Am J Leuk Res | Volume 5, Issue 1 | Case Report | Open Access
Santarsiero Sara*, De Vincentiis Giovanni, Tucci Filippo Maria, Partipilo Paolo and Sitzia Emanuela
Department of Otolaryngology, Bambino Gesù Children’s Hospital, 00165, Rome, Italy
*Correspondance to: Sara SantarsieroFulltext PDF
Laryngeal Mucosa-Associated Lymphoid Tissue (MALT) lymphoma is an extremely rare tumor in general population, even more in childhood. Etiopathogenesis remains unknown. Immunological disorders, chronic inflammation and viral infections in genetically predisposed patients are the main suspected causal conditions. Potentially, the tumor may origin in every laryngeal subsite, but supraglottic seems to be primarily involved for the embryological development and the anatomical characteristics of the mucosa and the associated lymphoid system. By consequence, the onset symptoms may be different: Dysphagia, dysphonia, chronic cough, and dyspnea, with progressive worsening in relation to the mass extension in the larynx and hypopharynx. Systemic symptoms as weight loss, night sweats and fever are rare, more often associated with B-cell types or systemic disease. For the first evaluation a fibrolaryngoscopy is required, but the macroscopical aspect of the tumor is not pathognomonic so an incisional or excisional biopsy is needed for histological and immunochemical diagnosis. After diagnosis, the management is mainly oncohematological. ENT specialist may be useful for the first diagnostic approach and for the follow-up of local disease by fibrolaryngoscopy. We reported a rare case of laryngeal, supraglottic MALT in a 9-year-old girl. Surgical removal of the mass had been the only treatment performed in this case, which is still in follow-up, without signs of relapse or persistent disease until now. We think the fibrolaryngoscopy should be always performed when symptoms are persistent or worsening. In case of doubt, surgical removal and anatomic pathological exams are required even when the lesion’s appearance is benign. Early diagnosis may guarantee a better local and systemic control of disease, reducing the risk of wide asportations and adjuvant radiotherapy, chemotherapy, or biological immunotherapy.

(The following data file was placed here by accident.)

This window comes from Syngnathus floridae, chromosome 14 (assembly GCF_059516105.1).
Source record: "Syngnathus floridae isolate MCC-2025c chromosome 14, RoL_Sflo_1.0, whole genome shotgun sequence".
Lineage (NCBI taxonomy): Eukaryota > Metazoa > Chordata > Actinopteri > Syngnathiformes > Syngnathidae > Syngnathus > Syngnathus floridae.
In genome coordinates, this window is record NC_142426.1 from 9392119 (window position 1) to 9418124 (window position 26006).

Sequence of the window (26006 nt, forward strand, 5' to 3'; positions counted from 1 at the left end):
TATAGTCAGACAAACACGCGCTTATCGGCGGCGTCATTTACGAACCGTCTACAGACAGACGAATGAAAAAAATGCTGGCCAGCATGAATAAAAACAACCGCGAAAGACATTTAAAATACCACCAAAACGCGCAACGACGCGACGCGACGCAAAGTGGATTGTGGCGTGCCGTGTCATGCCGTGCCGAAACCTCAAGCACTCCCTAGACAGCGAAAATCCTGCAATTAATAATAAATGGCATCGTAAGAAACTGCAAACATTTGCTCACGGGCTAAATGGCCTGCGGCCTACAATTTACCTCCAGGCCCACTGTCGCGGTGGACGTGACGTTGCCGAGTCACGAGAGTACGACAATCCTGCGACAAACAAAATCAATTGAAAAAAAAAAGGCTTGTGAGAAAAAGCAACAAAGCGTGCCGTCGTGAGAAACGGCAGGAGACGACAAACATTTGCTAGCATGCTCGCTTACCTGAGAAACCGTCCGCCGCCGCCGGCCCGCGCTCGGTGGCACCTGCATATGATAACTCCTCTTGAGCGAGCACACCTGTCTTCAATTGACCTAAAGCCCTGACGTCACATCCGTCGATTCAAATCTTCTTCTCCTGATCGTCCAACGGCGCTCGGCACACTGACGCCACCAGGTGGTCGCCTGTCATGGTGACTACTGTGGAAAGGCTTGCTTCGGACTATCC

MALT lymphoma; Laryngeal lymphoma; Laryngeal tumors; Pediatric lymphoma; NHL lymphoma, Marginal zone B-cell non-Hodgkin lymphoma
Santarsiero S, De Vincentiis G, Tucci FM, Partipilo P, Sitzia E. A Rare and Unexpected Pediatric Case of MALT Lymphoma of the Larynx. Am J Leuk Res. 2022; 5(1): 1023.